RICHMOND, VA (WWBT) - If you are looking for a job, be warned crooks are targeting job sites.They are looking to fool you with bogus job offers. A viewer called 12 after she was nearly deceived.
Times are tough for Janel Ely. "It's been rough, I have been out of work for a year in a half," she says. She's without work, but no job doesn't mean the bills stop. A lot of bills to pay: utility bills, medical bills...
"I have a quite of few medical bills," Ely says.
She's been on a couple of interviews, but nothing seemed to fall into place. Ely thought she was in luck when someone contacted her through email, claiming to be a potential employer. The sender says they saw her resume on Snagajob.com, a local job search engine, and requested an online meeting.
"So I did that, and what followed was about a two to three hour interview" Ely says.
After hours chatting online, she admits she was hooked... but then came warning signs.
"I started being suspicious when they said they were going to send me a check for office supplies, because it was a work at home thing," she explained.
It's not just Snagajob, when you post your resume on any job site, you are a target. It's a common scheme: crooks post bogus ads hoping that you will take the bait. Many times, they are after your personal information or money. They'll send a check in the mail and try to get you to wire back some cash.
"It makes me really upset, because here we are struggling to find jobs to make ends meet. I have a family. I have children," Ely says.
She reported her experience to Snagajob and it immediately apologized and took down the fraudulent post.
The company also sent us this statement: "Thank you for reaching out. Our job seeker customers are our number one priority and I'm happy to share with you our multi-step process to ensure we are doing everything possible to combat individuals on the internet who are attempting to scam our customers. Our industry is more vulnerable to possible scams than others and that is why we have such a dedicated team working at protecting our customers.
Snagajob's scam response process:
Customer support: This team monitors our entire site for suspicious activity to try and catch all scams before they reach our job seekers. In the event a scam does reach them and it is reported to us, we respond immediately with an email similar to what Janel received to educate the job seeker on how to protect themselves against future scams and how to report any and all suspicious activity.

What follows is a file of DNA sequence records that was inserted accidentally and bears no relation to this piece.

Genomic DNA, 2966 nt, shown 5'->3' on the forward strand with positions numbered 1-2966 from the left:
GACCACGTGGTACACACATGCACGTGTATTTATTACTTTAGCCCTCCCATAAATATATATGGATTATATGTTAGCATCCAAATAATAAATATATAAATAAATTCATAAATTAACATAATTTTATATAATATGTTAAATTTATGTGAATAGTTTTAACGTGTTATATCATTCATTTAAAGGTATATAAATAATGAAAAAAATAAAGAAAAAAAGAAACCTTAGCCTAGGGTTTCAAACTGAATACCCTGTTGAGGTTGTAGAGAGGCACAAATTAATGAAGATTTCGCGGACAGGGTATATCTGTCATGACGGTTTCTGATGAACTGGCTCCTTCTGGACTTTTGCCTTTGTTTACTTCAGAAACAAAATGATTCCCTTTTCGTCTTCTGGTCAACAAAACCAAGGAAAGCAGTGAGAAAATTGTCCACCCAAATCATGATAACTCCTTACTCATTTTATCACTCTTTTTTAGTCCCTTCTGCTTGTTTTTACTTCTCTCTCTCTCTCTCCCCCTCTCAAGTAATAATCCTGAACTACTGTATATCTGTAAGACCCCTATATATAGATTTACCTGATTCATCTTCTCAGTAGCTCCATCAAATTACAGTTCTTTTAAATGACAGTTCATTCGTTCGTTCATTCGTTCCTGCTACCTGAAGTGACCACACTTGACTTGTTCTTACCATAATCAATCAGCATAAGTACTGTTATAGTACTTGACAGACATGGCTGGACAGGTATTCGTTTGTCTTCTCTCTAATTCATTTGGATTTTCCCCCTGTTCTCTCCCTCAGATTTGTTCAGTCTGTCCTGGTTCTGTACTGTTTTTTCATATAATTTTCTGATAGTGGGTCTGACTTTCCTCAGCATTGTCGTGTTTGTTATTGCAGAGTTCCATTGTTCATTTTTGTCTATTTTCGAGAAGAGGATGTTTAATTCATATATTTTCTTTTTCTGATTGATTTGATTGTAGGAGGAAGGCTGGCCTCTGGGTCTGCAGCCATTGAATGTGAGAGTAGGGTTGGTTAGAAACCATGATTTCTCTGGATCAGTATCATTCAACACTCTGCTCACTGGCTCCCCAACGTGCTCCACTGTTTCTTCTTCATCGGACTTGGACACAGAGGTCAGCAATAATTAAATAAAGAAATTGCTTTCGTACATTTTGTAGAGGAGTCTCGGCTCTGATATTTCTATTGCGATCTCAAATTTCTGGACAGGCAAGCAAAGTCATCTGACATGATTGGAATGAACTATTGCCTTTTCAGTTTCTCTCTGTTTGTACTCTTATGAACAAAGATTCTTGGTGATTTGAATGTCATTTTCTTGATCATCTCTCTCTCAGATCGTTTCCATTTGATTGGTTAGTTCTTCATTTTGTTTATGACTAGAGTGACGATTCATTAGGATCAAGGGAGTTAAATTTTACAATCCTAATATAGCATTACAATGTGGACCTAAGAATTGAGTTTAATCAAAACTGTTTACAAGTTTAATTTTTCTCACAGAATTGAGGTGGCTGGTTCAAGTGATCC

Security Center: Our Security Center, which can be accessed right from our homepage (http://www.snagajob.com/security/) addresses safe practices, scam/threat awareness and ways to report possible scams to Snagajob and the Internet Crime Complaint Center - a partnership between the FBI and national White Collar Crime Center.
Customer Awareness: Our team proactively communicates possible scam treats to our job seekers and shares best practices to help them avoid being a victim of fraud. (http://www.snagajob.com/content-search/resources/?s=scam)
Our team is doing everything is can to protect our customers like Janel and appreciate her helping us flag this specific scam attempt."
Snagjob also has a security section on its website warning about common schemes and how you can report them. It also provides tips, like never wiring money to a potential employer. Ely says if you're looking for a job read it.
"You have saved yourself a lot of heartache, a lot of regret," Ely says.
Snagajob also recommends jobs seekers do a background check on the company they are interested in, especially if it's a company they are not familiar with.
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